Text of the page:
As previously reported in "Street Sweeper," How To Blow The Whistle On Wall Street For Fun And Dollars (August 15, 2012), the 2010 Dodd-Frank Act authorized the payment of a bounty from 10% to 30% to whistleblowers whose information enabled a Securities and Exchange Commission ("SEC") enforcement action resulting in more than $1 million in sanctions .
On August 21, 2012, the SEC announced that it had made the first payout under its whistleblower program - the payment was for about $50,000.00, which represented the 30% statutory maximum payout of the amount collected in the enforcement action. In accordance with the law, the SEC cannot disclose any information that could reasonably be expected to reveal a whistleblower's identity; and, as this first award demonstrates, the whistleblower remains anonymous.
According to the SEC, the whistleblower:
provided documents and other significant information that allowed the SEC's investigation to move at an accelerated pace and prevent the fraud from ensnaring additional victims. The whistleblower's assistance led to a court ordering more than $1 million in sanctions, of which approximately $150,000 has been collected thus far. The court is considering whether to issue a final judgment against other defendants in the matter. Any increase in the sanctions ordered and collected will increase payments to the whistleblower.
The SEC did not approve a claim from a second individual seeking an award in this matter because the information provided did not lead to or significantly contribute to the SEC's enforcement action, as required for an award. To read the full text of the SEC orders granting and denying the whistleblower bounties, see:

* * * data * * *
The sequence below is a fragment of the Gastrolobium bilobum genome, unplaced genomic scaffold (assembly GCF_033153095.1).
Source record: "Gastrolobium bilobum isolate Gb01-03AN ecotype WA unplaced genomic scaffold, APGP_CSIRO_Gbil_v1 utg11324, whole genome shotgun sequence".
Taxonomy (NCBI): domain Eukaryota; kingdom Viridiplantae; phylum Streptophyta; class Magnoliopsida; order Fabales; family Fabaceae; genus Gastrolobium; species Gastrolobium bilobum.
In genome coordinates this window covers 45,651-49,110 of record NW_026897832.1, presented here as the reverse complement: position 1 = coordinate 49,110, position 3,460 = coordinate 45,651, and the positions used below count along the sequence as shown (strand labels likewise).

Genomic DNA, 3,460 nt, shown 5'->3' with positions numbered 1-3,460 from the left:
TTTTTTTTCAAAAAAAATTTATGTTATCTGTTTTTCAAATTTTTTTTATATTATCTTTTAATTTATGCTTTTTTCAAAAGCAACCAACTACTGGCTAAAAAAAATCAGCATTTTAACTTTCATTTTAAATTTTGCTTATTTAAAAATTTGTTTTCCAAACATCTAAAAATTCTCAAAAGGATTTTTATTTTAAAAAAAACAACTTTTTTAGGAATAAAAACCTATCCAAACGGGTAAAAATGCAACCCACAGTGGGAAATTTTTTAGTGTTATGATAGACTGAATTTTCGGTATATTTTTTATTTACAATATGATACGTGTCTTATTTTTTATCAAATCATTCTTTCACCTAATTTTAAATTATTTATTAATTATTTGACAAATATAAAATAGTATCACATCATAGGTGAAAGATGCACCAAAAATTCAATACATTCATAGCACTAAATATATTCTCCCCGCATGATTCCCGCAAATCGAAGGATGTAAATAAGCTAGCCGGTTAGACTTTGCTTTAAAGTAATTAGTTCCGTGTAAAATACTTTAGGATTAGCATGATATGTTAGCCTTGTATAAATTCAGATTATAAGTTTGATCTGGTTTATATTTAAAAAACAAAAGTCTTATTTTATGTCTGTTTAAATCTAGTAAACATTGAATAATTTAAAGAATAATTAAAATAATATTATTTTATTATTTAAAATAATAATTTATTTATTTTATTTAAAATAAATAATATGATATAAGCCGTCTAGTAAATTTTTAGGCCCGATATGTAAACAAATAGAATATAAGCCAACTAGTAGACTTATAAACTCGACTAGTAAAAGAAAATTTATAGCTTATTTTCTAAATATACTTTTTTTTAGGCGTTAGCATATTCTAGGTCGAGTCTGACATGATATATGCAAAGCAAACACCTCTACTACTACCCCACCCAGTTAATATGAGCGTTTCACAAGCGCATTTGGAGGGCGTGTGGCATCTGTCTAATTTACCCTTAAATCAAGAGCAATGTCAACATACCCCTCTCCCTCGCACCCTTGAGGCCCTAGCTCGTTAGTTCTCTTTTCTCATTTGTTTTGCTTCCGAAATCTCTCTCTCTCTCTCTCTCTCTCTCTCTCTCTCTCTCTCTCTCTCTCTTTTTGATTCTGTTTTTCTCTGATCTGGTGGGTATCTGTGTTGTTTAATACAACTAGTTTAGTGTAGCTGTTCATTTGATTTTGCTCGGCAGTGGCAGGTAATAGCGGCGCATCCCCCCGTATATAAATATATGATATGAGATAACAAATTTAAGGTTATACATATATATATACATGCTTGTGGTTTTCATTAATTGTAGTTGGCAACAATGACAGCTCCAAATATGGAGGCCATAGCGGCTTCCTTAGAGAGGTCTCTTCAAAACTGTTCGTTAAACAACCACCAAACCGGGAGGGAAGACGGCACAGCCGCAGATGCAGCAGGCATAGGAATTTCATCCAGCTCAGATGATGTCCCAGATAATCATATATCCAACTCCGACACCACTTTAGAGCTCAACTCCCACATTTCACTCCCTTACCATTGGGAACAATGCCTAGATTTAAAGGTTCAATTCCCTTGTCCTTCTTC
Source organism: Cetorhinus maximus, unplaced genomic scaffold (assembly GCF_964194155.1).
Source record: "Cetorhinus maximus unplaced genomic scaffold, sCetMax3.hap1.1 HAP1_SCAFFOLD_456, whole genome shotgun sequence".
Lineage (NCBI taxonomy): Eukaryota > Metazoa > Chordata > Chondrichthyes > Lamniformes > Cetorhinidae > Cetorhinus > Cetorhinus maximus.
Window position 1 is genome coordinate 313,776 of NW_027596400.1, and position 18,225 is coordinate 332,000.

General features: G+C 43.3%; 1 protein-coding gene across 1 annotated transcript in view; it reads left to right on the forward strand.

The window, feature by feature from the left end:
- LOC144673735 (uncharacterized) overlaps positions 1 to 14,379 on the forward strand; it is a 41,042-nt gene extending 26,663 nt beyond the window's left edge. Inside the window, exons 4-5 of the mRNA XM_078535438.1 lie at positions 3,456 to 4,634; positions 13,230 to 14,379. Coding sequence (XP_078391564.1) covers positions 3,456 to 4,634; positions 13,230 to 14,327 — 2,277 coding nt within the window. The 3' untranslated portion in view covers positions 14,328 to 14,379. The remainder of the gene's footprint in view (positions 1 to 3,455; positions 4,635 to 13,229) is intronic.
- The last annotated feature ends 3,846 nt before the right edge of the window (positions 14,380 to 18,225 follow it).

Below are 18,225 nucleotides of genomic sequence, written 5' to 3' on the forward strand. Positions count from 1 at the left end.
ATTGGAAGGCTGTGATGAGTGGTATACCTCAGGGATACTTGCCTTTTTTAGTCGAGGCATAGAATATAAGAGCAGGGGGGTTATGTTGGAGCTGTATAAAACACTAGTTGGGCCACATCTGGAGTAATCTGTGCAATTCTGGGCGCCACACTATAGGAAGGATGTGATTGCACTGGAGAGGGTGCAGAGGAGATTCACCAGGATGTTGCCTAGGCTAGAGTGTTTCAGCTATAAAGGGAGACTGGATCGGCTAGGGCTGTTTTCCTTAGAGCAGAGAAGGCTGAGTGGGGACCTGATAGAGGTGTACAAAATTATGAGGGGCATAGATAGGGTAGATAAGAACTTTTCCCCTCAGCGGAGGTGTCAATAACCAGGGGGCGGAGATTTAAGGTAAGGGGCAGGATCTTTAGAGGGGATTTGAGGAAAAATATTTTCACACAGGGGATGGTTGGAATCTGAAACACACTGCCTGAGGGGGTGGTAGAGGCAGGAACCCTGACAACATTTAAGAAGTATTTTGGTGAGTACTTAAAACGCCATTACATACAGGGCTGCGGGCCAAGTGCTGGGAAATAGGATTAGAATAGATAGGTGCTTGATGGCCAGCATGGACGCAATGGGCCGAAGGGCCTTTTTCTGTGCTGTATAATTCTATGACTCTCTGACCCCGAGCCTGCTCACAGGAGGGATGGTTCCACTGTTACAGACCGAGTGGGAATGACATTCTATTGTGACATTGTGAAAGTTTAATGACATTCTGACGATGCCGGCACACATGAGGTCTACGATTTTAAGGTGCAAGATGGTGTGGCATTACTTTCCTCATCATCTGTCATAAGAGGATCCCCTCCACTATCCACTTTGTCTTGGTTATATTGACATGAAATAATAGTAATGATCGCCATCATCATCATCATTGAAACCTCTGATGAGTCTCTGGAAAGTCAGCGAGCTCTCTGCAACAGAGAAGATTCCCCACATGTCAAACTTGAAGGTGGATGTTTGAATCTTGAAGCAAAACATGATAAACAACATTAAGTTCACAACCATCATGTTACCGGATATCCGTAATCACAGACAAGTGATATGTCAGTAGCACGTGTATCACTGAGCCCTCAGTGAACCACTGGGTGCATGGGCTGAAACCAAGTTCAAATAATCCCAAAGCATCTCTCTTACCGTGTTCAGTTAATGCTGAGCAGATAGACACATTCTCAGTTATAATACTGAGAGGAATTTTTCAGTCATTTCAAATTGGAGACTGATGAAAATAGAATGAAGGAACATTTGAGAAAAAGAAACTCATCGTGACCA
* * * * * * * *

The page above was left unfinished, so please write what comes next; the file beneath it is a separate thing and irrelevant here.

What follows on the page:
The Chief of the SEC's Whistleblower Office, Sean McKessy, estimates that since the creation of his office in August 2011, the SEC is receiving about eight tips a day.
It will be interesting to see whether this new bounty program provides the incentive to motivate Wall Street professionals and outsiders with knowledge of misconduct or illegality to come forward. If the program works, the SEC will have additional eyes and ears watching the securities industry - the questions, however, is whether the resulting quantity of tips overwhelms McKessy and his staff, and whether the quality of such tips is more than merely pointing finger and suggesting that the regulator connect the dots. Further, there still remains a substantial reservoir of suspicion as to how hermetically sealed the so-called anonymous intake is and how it will stand up to the test of time.
One thing is for certain. be it smaller indie/regional brokerage firms or major players such as JP Morgan,Bank of America, Wells Fargo, UBS, Goldman Sachs, Morgan Stanley, and that ilk, a lot more folks are now going to wonder whether some colleague is looking over their shoulder or otherwise setting them up. If nothing else, that's a step in the right direction.